COVID-19 Vaccination for Young People FAQs
Is my child able to receive a COVID-19 Vaccine?
Children ages 6 months and older are eligible.
Does my child need a booster dose?
Everyone ages 5 years and older is eligible to get a booster. Your child should get theirs so that they are stay up to date with their COVID-19 vaccines.
- People ages 5 years and older may only get the updated (bivalent) booster. They can no longer get an original (monovalent) booster.
- Children ages 6 years and older can get either the Pfizer-BioNTech or Moderna updated (bivalent) booster. Children that are 5 years old can only get the Pfizer-BioNTech updated (bivalent) booster.
Why should I vaccinate my child for COVID-19?
Children are as likely to be infected with COVID-19 as adults and can
- Get very sick from COVID-19
- Die from COVID-19
- Have both short and long-term health complications from COVID-19
- Spread COVID-19 to others, including at home and school
Vaccination helps prevent serve illness and hospitalization in children and can help protect loved ones. Vaccinating children can also help keep them in school and allow them to safely participate in sports and other social activities.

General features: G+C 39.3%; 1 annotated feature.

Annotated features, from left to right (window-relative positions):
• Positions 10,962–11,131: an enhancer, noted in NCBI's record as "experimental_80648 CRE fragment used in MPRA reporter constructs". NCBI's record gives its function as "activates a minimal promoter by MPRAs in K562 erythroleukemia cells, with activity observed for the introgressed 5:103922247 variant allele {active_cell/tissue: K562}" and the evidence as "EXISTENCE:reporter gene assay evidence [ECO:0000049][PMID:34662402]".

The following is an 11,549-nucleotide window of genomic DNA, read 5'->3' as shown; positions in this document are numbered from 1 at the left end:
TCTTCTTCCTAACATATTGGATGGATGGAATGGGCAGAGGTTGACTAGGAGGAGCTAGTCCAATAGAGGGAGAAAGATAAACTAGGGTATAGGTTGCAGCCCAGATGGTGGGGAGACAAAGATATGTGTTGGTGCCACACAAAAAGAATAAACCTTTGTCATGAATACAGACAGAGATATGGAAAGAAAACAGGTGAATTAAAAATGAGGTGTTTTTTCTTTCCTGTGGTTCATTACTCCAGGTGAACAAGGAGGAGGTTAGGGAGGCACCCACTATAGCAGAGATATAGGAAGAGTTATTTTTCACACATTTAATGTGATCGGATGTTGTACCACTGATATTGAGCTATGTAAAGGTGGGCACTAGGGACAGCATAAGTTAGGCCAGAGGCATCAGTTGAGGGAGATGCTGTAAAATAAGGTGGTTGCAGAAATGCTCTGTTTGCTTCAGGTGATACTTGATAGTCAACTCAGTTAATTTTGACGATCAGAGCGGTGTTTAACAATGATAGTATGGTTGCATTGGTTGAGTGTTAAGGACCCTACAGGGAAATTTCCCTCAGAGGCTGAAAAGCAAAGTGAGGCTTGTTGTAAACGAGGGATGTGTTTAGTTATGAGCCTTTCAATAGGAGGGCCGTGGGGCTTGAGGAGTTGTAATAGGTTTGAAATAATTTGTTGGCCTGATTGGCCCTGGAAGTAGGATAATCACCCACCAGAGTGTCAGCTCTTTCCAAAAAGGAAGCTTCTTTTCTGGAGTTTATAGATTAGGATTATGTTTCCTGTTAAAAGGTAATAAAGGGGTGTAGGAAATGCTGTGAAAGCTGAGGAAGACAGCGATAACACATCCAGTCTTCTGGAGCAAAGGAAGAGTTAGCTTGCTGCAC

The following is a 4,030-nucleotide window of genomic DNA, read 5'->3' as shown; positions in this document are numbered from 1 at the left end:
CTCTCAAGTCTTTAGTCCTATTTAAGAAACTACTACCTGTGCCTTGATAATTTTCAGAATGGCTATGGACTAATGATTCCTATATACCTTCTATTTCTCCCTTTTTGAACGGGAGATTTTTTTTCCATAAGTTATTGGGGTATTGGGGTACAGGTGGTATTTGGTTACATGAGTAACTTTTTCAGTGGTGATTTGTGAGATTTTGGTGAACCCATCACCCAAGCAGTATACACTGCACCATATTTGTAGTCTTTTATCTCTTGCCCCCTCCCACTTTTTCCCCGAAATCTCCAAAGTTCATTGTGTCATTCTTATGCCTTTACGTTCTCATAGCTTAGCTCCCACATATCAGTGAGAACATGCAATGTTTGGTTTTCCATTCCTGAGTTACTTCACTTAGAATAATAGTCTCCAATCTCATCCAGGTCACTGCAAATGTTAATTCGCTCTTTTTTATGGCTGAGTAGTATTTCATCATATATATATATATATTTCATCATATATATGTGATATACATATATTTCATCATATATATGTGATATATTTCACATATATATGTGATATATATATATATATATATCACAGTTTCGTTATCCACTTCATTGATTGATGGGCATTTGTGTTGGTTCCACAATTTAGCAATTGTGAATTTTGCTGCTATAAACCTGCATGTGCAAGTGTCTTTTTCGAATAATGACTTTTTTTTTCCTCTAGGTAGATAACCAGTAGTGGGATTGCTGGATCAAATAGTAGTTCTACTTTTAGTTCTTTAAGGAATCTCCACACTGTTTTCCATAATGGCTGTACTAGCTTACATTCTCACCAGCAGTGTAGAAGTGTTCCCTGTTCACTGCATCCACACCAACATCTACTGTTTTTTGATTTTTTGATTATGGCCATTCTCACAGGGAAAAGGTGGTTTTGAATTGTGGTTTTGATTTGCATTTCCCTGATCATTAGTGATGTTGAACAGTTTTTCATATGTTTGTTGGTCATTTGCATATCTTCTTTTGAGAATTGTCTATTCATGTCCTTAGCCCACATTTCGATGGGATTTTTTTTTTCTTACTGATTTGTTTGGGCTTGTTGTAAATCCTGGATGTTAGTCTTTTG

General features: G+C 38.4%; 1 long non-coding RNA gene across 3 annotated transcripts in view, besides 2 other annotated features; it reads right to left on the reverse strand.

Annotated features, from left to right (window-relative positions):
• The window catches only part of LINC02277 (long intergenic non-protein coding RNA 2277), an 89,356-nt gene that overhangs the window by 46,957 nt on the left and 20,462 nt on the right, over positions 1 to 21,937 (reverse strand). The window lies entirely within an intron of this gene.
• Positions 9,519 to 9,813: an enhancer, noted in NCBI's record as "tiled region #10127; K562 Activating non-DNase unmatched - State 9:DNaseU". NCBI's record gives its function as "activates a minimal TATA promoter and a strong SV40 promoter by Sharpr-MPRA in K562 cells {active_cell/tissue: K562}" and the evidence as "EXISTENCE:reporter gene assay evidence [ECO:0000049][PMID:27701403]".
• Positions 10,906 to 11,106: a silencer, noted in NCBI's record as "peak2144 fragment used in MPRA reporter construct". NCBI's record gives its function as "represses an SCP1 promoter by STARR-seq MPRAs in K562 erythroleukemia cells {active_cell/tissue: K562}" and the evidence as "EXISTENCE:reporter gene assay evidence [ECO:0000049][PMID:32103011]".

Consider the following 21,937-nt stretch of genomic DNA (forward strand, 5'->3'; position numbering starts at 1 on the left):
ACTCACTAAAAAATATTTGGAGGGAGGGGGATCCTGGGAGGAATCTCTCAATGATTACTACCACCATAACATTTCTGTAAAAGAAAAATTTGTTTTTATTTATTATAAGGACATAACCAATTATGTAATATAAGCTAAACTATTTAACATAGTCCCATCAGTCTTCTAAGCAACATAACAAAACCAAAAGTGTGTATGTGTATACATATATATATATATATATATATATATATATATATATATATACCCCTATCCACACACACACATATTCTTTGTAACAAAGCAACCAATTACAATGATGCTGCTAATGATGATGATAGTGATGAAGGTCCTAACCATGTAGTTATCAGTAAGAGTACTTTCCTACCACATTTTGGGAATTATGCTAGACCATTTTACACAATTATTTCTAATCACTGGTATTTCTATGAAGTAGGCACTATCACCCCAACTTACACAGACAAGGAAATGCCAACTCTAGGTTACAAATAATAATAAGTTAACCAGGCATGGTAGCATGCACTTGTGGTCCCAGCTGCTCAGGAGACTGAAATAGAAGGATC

Are COVID-19 vaccinations safe for my child?
Yes, COVID-19 vaccines are safe and effective. Scientists conducted clinical trials with thousands of children before recommending COVID-19 vaccines for children. During the trials, no serious safety concerns were identified, and the vaccines receive ongoing monitoring for safety.
What side effects may my child experience after the COVID-19 vaccine?
Mild side effects are expected. Common side effects include a sore arm, headache, fever, and tiredness - but these usually don't last long and are not serious or dangerous. These are signs that the vaccine is working to stimulate the immune system. Even if you or your child don't get side effects, the vaccine is still working! More serious side effects are extremely rare and much less common than the complications from getting COVID-19.
For more information on the COVID-19 vaccine for children, please visit these sites:
How does COVID-19 impact babies, young children, and teens?
Symptoms in children range from infection without symptoms to mild upper respiratory symptoms with runny nose and cough, to pneumonia requiring hospitalization. Children with underlying medical conditions are more at risk for severe illness from COVID-19 compared with children without underlying medical conditions.
While most children recover from COVID-19 without any serious complications, as of May 2022, children had experienced more than 124,000 COVID-19 related hospitalizations and more than 1500 deaths from COVID-19.
Children who get infected with COVID-19 can also develop serious complications like multisystem inflammatory syndrome (MIS-C) - a condition where different body parts become inflamed, including the heart, lungs, kidneys, brain, skin, eyes, or gastrointestinal organs. As of May 2022, more than 8,200 cases of MIS-C have been reported in children.
Last Updated: November 17, 2022